White Album 2 – 10

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This is one of those anime episodes that make me ask – if the medium is capable of such brilliance, why can’t we see it more often?

I just have to scrape my jaw off the floor after that episode of White Album, to be honest.  I’m floored by how good it way, and how unlike most of what we see in high-school romance (well, that may be the understatement of the Millennium). The direction reminded me very much of Watanabe Shinichirou – and coming from me that’s very high praise indeed, believe me.  I don’t want to say WA2 came completely out of left field for me, but at least a very deep shortstop – given the prior series, the director and the studio, it’s fair to say this show is not at all what I was expecting.  And equally fair to say this might just have been its best episode yet.

If I had to sum up what made this episode especially powerful for me, I think it would how effortless it was.  I think we see total confidence in the material here – the characters express themselves, their feelings are clear, and we feel what they feel.  The Watanabe comparison for me comes in the very minimalist style of the direction – the music is interwoven into the story (I love how Touma’s choice of piece reflects her state of mind) and never overwhelms it.  There’s so much restraint and dignity in the way this story is told, but it’s by no means cold and detached – it simply understands that the point doesn’t need to be oversold.  It’s speaking a language we all understand, and I think this is an episode you could watch without subtitles and have no difficulties in understanding everything that was happening.

Without a doubt Touma was asking a question fans of romance anime have wanted to ask of a hundred protagonists a thousand times – “Why are you so stupid?”  Yet in truth, while I want so desperately to blame someone for all this pain, once the flush of the moment cools a little I realize – it really isn’t anyone’s fault.  That’s not to say no one is responsible – all three of the protagonists are responsible to varying degrees – but I can’t reflect on the story and say any of them are to blame.  They’re amazingly, maddeningly realistic 17-18 year old kids – smart, mature in many ways, but lacking the experience to read each others’ signals and the confidence to be honest with each other.  I want to smack each of them, and then hug them.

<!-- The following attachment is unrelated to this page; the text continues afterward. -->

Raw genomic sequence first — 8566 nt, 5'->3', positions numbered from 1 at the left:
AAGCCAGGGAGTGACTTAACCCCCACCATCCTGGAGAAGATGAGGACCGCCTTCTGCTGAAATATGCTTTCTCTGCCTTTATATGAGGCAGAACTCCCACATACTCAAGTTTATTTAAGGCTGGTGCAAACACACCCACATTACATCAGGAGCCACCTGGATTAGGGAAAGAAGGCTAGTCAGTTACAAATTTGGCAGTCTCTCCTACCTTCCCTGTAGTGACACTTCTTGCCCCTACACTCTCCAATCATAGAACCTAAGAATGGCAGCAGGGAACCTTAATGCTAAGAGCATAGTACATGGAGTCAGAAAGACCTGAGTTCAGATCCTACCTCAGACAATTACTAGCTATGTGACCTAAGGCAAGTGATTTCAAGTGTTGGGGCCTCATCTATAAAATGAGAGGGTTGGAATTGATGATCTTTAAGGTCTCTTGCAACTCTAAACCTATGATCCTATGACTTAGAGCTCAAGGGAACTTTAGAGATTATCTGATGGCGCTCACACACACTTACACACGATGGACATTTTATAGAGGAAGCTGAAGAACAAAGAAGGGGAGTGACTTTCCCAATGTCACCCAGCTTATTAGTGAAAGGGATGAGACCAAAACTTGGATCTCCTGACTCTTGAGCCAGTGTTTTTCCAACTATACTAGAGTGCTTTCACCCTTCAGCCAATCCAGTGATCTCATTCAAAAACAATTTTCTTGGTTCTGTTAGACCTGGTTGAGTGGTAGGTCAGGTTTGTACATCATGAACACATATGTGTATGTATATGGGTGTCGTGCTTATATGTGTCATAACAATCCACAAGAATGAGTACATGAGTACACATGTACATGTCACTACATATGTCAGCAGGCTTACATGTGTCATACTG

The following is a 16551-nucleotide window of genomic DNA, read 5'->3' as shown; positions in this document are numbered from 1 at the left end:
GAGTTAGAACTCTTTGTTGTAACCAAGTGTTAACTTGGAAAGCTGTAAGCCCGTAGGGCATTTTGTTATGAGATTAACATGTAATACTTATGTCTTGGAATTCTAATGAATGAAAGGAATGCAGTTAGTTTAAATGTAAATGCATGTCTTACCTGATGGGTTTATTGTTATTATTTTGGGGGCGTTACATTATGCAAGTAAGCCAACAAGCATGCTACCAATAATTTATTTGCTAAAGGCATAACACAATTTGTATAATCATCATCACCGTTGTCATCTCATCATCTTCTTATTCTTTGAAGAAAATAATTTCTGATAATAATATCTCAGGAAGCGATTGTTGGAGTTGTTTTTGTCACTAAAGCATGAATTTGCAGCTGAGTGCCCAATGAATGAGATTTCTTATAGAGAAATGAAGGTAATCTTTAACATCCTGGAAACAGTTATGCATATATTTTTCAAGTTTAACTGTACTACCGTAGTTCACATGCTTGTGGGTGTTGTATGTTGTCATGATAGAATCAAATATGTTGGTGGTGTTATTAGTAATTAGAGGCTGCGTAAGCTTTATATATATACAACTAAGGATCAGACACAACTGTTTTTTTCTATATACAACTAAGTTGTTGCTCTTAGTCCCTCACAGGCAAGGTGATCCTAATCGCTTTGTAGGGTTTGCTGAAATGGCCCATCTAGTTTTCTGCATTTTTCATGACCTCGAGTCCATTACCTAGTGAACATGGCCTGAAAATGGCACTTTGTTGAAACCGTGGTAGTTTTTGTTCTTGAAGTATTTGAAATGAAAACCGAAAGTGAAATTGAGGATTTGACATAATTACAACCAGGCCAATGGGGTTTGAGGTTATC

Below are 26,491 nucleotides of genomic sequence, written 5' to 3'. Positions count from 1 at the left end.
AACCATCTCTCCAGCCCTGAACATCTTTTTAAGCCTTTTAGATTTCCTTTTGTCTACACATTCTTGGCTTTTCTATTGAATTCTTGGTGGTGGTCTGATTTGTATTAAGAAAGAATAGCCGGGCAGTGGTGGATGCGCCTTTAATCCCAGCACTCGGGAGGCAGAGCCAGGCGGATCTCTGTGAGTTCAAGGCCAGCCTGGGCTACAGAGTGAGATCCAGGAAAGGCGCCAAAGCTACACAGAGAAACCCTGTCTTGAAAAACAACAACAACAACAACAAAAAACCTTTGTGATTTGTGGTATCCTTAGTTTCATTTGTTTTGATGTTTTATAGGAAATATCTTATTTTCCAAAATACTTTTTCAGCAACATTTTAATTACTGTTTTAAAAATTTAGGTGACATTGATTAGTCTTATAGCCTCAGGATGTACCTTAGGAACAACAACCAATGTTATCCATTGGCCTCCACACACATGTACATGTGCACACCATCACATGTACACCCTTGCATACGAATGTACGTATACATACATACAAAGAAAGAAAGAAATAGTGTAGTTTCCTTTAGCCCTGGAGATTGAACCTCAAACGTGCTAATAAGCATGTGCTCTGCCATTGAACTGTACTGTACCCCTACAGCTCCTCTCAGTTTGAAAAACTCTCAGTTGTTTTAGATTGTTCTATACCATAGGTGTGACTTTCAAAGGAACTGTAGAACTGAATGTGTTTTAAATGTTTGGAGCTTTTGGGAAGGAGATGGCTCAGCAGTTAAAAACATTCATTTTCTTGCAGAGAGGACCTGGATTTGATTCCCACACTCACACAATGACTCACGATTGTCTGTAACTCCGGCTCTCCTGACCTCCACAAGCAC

It’s funny, because while Touma is the most socially awkward of the three by far, I think she’s been the least selfish in many ways.  Her main contribution to the problem has been to allow herself to be swept along in the wake of the others, ending up in a situation she knew was untenable.  It makes me think of The Godfather – “Just when I thought I was out, they pull me back in again!”  She’s trying to break free – which is by no means easy for her, as Setsuna is her best friend and she’s in love with Haruki – but they won’t let her go.  Haruki and Setsuna are both being selfish when it comes to Touma – they want her around because of their feelings for her, but are either blind to what her feelings are, or able to convince themselves those feelings are different than they really are.